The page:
Although welcomed by some experts, the FDA’s actions are unlikely to satisfy critics who say the agency has neglected its duty as a drug safety watchdog. Accutane has been on the market for many years, and these critics say the measures the FDA has taken will not keep doctors from prescribing it to patients who may not need such strong medicine.
Accutane was one of five drugs named in the fall in congressional testimony by FDA whistle-blower Dr. David Graham as deserving a critical reexamination of their risks and benefits. In an interview Friday, Graham questioned whether the new monitoring program would work.
“It will not sufficiently reduce the use of Accutane for less severe forms of acne,” said Graham, a drug safety officer.
“A restricted distribution system should have been in place 15 years ago, and FDA scientists from both the drug safety office and the [drug] reviewing division were urging that it be adopted,” he added.
It is fairly common for regulators to restrict access to powerful drugs, and patient registries are a standard tool for closely monitoring safety, but a computerized system involving so many players is new territory for the FDA.
“This is a system long in the works, and many would say it is long overdue,” said Dr. Sandra Kweder, deputy director of the FDA’s Office of New Drugs. “The responsibility that fetuses not be exposed to this medicine is enormous and is shared by everyone who participates” in distributing, prescribing or taking the drug.
About 100,000 prescriptions a month are written for Accutane or its generic equivalent, isotretinoin. Although the FDA says it should be used only to treat a disfiguring condition known as severe recalcitrant nodular acne, doctors are free to prescribe it as they judge best.
Graham said an estimated 3,000 to 4,000 women a year get pregnant while taking Accutane, and most opt to have abortions. Other drug experts said the FDA’s actions were an encouraging sign.
A more comprehensive tracking system was needed because current efforts have not been effective in keeping women from getting pregnant while using the drug, said Dr. Brian Strom, chairman of the biostatistics and epidemiology department at the University of Pennsylvania School of Medicine.
“This has been a public health dilemma,” Strom said. “It is an extraordinarily effective drug. Simply put, you take it for four months and your acne goes away for life. But it’s also extremely effective at causing birth defects. How many birth defects and how many abortions are acceptable? But the flip side is, do you deny this drug to men and women who are responsible about how they take it?”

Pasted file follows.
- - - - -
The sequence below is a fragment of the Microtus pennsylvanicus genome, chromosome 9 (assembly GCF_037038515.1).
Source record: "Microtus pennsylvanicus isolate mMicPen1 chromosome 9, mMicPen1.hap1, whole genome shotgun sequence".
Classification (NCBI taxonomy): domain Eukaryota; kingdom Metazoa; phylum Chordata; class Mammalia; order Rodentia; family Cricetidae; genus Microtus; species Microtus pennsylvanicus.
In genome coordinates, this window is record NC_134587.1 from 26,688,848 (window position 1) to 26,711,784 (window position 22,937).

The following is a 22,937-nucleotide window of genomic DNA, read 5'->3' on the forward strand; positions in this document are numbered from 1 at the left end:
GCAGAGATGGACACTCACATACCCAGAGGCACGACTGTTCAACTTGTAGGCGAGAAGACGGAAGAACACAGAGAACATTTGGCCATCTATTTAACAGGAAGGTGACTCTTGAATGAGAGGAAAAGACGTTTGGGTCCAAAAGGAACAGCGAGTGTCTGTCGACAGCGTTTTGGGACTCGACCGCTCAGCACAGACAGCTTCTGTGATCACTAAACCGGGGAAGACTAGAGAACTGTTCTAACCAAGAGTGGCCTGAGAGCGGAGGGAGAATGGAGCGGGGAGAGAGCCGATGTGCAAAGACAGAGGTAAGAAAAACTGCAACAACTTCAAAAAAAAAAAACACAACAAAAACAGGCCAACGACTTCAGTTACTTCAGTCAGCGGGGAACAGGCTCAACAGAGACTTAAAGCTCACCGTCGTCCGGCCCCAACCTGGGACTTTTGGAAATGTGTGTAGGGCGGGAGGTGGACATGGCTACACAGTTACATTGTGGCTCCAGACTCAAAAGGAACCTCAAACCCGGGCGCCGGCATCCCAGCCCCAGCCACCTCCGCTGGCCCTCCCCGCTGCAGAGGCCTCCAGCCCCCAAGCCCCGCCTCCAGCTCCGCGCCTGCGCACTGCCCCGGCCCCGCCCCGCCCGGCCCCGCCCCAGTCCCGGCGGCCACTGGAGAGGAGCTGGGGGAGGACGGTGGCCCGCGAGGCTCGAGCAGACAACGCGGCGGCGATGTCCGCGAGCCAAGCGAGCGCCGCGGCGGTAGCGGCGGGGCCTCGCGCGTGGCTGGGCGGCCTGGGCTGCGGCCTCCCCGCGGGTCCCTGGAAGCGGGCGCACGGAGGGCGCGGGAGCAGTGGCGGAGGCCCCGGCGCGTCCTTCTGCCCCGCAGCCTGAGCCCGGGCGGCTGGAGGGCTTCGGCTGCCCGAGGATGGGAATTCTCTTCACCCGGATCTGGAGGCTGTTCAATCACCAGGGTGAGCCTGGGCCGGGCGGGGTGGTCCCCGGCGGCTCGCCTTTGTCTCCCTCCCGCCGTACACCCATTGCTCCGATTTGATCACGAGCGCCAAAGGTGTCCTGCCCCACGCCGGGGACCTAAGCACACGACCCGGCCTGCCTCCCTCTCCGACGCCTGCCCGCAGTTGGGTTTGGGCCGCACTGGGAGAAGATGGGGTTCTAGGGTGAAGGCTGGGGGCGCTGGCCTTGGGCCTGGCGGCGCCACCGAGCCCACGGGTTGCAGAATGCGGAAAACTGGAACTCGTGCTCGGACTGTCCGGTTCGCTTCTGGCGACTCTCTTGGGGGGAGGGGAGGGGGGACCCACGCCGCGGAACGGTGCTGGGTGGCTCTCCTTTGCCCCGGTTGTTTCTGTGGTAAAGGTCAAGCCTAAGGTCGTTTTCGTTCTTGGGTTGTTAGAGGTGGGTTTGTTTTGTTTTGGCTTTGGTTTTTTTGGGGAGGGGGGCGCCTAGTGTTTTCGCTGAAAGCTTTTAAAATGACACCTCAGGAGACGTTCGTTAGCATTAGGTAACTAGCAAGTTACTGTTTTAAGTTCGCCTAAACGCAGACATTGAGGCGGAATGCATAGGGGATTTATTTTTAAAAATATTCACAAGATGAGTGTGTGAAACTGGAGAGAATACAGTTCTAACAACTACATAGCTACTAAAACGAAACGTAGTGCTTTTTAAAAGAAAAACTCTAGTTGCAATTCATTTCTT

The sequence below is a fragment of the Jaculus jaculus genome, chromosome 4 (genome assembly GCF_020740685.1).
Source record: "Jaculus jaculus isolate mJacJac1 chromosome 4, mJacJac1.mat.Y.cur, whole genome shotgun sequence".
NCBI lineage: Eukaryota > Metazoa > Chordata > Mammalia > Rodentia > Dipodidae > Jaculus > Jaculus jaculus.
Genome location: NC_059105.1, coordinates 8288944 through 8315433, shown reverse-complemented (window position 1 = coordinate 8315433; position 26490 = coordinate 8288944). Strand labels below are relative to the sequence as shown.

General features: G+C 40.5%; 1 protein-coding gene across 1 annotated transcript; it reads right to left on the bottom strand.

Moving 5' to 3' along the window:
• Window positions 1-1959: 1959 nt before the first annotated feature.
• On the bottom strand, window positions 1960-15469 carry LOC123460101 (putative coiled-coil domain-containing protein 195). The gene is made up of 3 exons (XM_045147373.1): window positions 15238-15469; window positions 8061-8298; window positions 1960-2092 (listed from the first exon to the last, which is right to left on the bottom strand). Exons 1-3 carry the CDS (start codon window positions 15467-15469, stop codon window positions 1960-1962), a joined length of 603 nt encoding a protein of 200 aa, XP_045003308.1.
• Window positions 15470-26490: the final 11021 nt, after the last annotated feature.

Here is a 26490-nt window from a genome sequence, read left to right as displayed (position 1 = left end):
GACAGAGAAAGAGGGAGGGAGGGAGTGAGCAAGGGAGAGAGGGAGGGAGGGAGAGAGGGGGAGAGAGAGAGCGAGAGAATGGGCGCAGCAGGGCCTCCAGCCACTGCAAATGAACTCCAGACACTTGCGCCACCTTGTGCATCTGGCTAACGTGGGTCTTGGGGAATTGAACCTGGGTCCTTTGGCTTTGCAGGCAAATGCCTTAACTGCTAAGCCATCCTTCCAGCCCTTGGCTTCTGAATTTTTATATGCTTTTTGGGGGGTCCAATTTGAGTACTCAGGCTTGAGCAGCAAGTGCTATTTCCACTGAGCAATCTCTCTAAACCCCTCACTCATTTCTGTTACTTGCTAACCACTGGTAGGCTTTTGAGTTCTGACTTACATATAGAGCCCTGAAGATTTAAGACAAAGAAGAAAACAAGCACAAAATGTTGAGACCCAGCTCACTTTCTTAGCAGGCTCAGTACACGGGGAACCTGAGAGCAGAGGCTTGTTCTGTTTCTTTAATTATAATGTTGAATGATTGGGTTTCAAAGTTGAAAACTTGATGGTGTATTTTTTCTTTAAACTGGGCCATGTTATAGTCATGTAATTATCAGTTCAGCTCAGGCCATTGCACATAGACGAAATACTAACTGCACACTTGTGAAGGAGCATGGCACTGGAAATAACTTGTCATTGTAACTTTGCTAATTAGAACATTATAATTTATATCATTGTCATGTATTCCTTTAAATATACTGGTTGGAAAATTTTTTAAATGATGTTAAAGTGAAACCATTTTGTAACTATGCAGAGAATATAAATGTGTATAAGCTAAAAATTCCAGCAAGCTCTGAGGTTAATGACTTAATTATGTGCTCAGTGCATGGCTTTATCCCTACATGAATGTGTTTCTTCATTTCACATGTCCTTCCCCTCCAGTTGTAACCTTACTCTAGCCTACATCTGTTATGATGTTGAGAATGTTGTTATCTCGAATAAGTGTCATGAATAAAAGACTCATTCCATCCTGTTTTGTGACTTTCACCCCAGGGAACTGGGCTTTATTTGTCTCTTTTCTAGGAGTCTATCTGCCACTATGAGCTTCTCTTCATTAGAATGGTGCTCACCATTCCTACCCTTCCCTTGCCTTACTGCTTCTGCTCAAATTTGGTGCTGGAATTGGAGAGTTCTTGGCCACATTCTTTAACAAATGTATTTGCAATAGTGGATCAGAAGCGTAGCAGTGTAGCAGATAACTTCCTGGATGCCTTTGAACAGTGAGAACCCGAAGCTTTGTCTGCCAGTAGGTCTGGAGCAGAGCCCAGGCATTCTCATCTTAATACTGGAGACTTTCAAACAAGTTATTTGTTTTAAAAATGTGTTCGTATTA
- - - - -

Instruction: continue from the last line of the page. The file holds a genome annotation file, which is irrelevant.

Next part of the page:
Strom was a member of an FDA advisory committee that more than a year ago recommended much more stringent precautions for patients taking Accutane, including monthly pregnancy tests.
The FDA’s new tracking system, called iPledge, will go into effect Dec. 31. Wholesalers, pharmacies, doctors and patients will have to register with the system to sell, prescribe or take Accutane and its generic versions. Patients will be able to register on the Internet or through a toll-free number.
All patients will have to acknowledge that they have been counseled about the Accutane side effects. Women of childbearing age will have to provide two negative pregnancy tests before starting to take the drug, a negative pregnancy test every month while taking it and another negative test a month after their treatment ends. Home pregnancy tests will not be accepted.
Women must also agree to use two forms of birth control during treatment or to abstain from sex.
Doctors and pharmacists will access the iPledge system when prescribing and dispensing the drug. If a patient is not registered in the system, or if pregnancy test results are missing, pharmacists will not be able to fill a prescription.
Accutane manufacturer Roche said it strongly supported the new system. The changes in the program will keep the manufacturer on the safe side, thus avoiding Accutane recall from the market and quenching Accutane lawsuit tendency among those who suffered the drug’s side effects.
The FDA introduced a system to track the distribution and use of pills containing isotretinoin, the active ingredient in Accutane and its generic competitors. Isotretinoin carries a risk of birth defects if it is taken during pregnancy.
Market share for all prescription acne drugs in 2004
Retin-A Micro cream: 12.7%
Tretinoin cream: 9.3%
(Generic isotretinoin is also sold as Sotret (not shown) and under the chemical name Accutane)